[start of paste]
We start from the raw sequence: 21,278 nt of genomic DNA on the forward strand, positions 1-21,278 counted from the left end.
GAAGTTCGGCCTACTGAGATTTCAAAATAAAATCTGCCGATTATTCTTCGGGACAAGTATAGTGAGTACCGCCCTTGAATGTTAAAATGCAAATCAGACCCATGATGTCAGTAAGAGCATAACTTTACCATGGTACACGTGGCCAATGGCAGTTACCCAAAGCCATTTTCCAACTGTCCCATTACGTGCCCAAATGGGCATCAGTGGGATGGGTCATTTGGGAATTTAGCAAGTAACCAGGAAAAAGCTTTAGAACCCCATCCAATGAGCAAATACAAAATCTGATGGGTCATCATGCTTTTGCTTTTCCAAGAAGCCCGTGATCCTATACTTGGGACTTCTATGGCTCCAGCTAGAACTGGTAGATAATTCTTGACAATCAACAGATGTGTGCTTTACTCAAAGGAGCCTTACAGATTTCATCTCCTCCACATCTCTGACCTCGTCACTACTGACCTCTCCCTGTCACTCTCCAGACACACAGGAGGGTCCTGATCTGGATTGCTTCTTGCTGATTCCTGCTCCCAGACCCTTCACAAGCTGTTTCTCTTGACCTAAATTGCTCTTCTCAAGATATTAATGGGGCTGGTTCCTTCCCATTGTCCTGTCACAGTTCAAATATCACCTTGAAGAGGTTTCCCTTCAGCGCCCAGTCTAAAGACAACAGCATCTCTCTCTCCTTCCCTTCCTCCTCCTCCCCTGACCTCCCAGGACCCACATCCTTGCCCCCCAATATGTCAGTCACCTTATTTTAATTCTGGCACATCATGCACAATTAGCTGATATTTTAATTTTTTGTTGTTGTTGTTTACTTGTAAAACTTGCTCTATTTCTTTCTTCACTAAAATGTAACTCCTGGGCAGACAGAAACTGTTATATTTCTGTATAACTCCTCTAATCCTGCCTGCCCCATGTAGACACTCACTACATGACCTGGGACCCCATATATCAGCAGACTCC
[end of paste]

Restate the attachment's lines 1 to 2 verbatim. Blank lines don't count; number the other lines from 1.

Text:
We start from the raw sequence: 21,278 nt of genomic DNA on the forward strand, positions 1-21,278 counted from the left end.
GAAGTTCGGCCTACTGAGATTTCAAAATAAAATCTGCCGATTATTCTTCGGGACAAGTATAGTGAGTACCGCCCTTGAATGTTAAAATGCAAATCAGACCCATGATGTCAGTAAGAGCATAACTTTACCATGGTACACGTGGCCAATGGCAGTTACCCAAAGCCATTTTCCAACTGTCCCATTACGTGCCCAAATGGGCATCAGTGGGATGGGTCATTTGGGAATTTAGCAAGTAACCAGGAAAAAGCTTTAGAACCCCATCCAATGAGCAAATACAAAATCTGATGGGTCATCATGCTTTTGCTTTTCCAAGAAGCCCGTGATCCTATACTTGGGACTTCTATGGCTCCAGCTAGAACTGGTAGATAATTCTTGACAATCAACAGATGTGTGCTTTACTCAAAGGAGCCTTACAGATTTCATCTCCTCCACATCTCTGACCTCGTCACTACTGACCTCTCCCTGTCACTCTCCAGACACACAGGAGGGTCCTGATCTGGATTGCTTCTTGCTGATTCCTGCTCCCAGACCCTTCACAAGCTGTTTCTCTTGACCTAAATTGCTCTTCTCAAGATATTAATGGGGCTGGTTCCTTCCCATTGTCCTGTCACAGTTCAAATATCACCTTGAAGAGGTTTCCCTTCAGCGCCCAGTCTAAAGACAACAGCATCTCTCTCTCCTTCCCTTCCTCCTCCTCCCCTGACCTCCCAGGACCCACATCCTTGCCCCCCAATATGTCAGTCACCTTATTTTAATTCTGGCACATCATGCACAATTAGCTGATATTTTAATTTTTTGTTGTTGTTGTTTACTTGTAAAACTTGCTCTATTTCTTTCTTCACTAAAATGTAACTCCTGGGCAGACAGAAACTGTTATATTTCTGTATAACTCCTCTAATCCTGCCTGCCCCATGTAGACACTCACTACATGACCTGGGACCCCATATATCAGCAGACTCC